Returning to examine Integrity a little more closely, it’s clear Wilson sees the keystone in the suite as the link between the Speed Script pharmacy management software and its Web application Speed Script LTC (SSLTC), a real-time communication tool that keeps data flowing into the pharmacy 24/7. If an order is discontinued on the facility side, it comes up in the Speed Script system in a notification window, and on the flip side the facility sees an order on the resident’s medication profile in a dashboard as soon as the pharmacy fills it. “Because of these software additions, our facilities have significantly reduced medication errors, increased resident safety, and become more efficient with their daily duties — all while remaining compliant with on-time med passes,” says Wilson.

And while there are five parts to Wellfount’s suite, Kelley Wells also points to the pharmacy systems, in this case FrameworkLTC and Integra DocuTrack, as the core of the suite, which then connect via SoftWriters’ HL7-based interface protocols with Talyst dispensing automation in the facilities. Wellfount also layers in TCGRx’s ATP strip packaging at the pharmacy. “There are lot of details that you have to make sure are right to have all these systems work together,” says Wells. “We fill 240 NDCs with the Talyst machines, and then there are another 2,000 or 3,000 meds that aren’t that common that we will fill with the ATP and mail out to facilities.”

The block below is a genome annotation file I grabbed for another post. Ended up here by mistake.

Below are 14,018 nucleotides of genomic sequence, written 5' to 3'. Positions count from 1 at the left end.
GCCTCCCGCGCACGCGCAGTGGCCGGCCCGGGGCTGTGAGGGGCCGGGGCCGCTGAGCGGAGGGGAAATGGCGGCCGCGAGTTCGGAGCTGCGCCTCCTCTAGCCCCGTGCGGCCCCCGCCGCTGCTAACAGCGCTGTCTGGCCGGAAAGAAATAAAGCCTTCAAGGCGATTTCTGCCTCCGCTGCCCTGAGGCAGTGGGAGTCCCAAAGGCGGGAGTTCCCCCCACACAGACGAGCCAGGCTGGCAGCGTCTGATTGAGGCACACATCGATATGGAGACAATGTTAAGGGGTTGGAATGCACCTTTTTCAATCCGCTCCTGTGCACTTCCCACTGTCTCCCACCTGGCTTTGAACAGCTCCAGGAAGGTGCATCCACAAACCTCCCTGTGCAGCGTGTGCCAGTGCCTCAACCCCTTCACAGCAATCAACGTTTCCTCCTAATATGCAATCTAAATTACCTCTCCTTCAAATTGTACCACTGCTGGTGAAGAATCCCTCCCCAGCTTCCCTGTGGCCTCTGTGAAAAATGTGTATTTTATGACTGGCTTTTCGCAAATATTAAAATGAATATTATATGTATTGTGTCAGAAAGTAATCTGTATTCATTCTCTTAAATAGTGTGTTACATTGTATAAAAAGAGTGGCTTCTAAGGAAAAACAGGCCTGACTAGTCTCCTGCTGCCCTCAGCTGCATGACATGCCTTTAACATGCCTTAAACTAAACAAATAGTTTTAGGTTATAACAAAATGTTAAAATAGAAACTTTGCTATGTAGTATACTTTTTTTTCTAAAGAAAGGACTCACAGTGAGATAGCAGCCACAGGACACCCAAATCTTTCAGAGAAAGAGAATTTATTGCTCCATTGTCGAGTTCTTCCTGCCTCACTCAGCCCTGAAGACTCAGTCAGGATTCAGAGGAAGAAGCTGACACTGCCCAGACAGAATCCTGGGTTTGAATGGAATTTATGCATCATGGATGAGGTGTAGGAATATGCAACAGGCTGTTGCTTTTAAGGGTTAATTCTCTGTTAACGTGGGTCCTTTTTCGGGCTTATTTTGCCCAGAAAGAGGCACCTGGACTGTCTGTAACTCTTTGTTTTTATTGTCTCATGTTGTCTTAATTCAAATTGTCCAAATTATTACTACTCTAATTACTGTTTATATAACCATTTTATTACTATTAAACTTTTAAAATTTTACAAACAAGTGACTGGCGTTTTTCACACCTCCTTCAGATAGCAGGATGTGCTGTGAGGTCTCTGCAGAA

Eric Orme, CEO and President
Kelley Wells R.Ph., VP
of Pharmacy and Quality
Wellfount, Indianapolis, Ind.
Pharmacy operating in eight states with a primary focus on skilled-nursing facilities, and also serving assisted living and other types of homes and residents.

Building a Productivity Pipeline

Keith Hartman has his eye on how he is combining technology as well, with a particular focus on creating an organized workflow that increases Jersey Shore Pharmacy’s capacity. “Our automation has made our productivity pipeline bigger,” he says. “We can shove more information into the front end, without hitting bottlenecks as that data flows through our systems, because of the workflow we’ve built.” In fact, Hartman estimates he could increase his business by 25% and still operate comfortably.